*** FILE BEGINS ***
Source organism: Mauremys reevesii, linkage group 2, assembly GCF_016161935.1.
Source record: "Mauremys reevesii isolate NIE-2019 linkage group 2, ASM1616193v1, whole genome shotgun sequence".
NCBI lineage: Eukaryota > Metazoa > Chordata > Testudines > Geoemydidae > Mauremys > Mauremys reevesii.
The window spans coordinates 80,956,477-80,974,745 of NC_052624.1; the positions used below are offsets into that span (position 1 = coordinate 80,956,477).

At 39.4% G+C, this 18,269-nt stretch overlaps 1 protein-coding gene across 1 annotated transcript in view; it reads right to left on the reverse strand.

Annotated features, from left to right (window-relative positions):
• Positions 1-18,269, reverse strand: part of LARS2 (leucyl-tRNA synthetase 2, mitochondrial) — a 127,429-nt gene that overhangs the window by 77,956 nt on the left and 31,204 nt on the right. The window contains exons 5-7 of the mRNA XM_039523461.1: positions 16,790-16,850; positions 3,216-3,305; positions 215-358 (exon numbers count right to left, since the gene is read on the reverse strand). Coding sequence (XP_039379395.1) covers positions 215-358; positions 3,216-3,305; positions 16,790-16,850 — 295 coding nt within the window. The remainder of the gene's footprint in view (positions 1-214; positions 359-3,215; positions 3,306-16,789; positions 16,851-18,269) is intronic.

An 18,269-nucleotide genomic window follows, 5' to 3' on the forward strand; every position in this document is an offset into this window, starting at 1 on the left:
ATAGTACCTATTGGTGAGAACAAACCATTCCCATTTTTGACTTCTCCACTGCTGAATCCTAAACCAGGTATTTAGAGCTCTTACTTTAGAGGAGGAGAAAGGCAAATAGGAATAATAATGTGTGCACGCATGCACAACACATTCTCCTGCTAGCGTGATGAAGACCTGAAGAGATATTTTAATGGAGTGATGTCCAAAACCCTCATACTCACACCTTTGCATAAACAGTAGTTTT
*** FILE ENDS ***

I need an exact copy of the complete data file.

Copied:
Source organism: Mauremys reevesii, linkage group 2, assembly GCF_016161935.1.
Source record: "Mauremys reevesii isolate NIE-2019 linkage group 2, ASM1616193v1, whole genome shotgun sequence".
NCBI lineage: Eukaryota > Metazoa > Chordata > Testudines > Geoemydidae > Mauremys > Mauremys reevesii.
The window spans coordinates 80,956,477-80,974,745 of NC_052624.1; the positions used below are offsets into that span (position 1 = coordinate 80,956,477).

At 39.4% G+C, this 18,269-nt stretch overlaps 1 protein-coding gene across 1 annotated transcript in view; it reads right to left on the reverse strand.

Annotated features, from left to right (window-relative positions):
• Positions 1-18,269, reverse strand: part of LARS2 (leucyl-tRNA synthetase 2, mitochondrial) — a 127,429-nt gene that overhangs the window by 77,956 nt on the left and 31,204 nt on the right. The window contains exons 5-7 of the mRNA XM_039523461.1: positions 16,790-16,850; positions 3,216-3,305; positions 215-358 (exon numbers count right to left, since the gene is read on the reverse strand). Coding sequence (XP_039379395.1) covers positions 215-358; positions 3,216-3,305; positions 16,790-16,850 — 295 coding nt within the window. The remainder of the gene's footprint in view (positions 1-214; positions 359-3,215; positions 3,306-16,789; positions 16,851-18,269) is intronic.

An 18,269-nucleotide genomic window follows, 5' to 3' on the forward strand; every position in this document is an offset into this window, starting at 1 on the left:
ATAGTACCTATTGGTGAGAACAAACCATTCCCATTTTTGACTTCTCCACTGCTGAATCCTAAACCAGGTATTTAGAGCTCTTACTTTAGAGGAGGAGAAAGGCAAATAGGAATAATAATGTGTGCACGCATGCACAACACATTCTCCTGCTAGCGTGATGAAGACCTGAAGAGATATTTTAATGGAGTGATGTCCAAAACCCTCATACTCACACCTTTGCATAAACAGTAGTTTT